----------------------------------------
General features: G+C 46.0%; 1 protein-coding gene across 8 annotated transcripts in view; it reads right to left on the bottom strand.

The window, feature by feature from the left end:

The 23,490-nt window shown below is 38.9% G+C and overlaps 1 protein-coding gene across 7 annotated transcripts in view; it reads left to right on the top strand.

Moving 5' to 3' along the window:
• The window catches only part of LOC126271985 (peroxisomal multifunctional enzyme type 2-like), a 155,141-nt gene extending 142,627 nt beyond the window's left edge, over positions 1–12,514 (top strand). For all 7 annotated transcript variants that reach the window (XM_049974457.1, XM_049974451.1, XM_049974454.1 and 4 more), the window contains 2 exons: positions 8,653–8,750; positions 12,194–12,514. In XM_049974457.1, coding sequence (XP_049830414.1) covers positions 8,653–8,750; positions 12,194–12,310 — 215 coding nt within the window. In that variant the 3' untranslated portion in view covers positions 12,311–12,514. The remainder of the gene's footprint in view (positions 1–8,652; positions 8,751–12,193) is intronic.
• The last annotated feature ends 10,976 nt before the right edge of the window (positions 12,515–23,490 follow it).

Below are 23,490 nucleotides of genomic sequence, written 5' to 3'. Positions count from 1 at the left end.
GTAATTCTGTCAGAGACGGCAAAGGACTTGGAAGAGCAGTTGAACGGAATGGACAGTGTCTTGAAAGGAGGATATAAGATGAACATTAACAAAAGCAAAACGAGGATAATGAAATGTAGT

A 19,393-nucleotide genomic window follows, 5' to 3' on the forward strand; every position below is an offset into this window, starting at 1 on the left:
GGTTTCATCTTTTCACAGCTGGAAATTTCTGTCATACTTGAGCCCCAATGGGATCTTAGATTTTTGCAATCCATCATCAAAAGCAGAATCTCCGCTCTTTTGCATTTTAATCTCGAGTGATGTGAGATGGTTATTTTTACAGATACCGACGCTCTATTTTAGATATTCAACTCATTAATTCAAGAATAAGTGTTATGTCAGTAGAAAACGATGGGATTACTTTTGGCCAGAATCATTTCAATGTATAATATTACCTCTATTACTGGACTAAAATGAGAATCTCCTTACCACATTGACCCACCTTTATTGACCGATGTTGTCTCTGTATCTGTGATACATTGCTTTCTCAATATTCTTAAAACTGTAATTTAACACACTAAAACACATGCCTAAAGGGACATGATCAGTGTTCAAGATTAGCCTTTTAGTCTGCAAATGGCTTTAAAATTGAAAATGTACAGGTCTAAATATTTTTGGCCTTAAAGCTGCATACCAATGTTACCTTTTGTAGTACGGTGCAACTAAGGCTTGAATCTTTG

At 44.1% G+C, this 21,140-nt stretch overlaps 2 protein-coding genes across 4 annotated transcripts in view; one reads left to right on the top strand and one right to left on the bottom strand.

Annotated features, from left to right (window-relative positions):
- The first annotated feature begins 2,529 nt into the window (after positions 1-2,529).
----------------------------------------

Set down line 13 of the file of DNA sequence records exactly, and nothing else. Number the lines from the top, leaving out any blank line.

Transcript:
- The first annotated feature begins 2,529 nt into the window (after positions 1-2,529).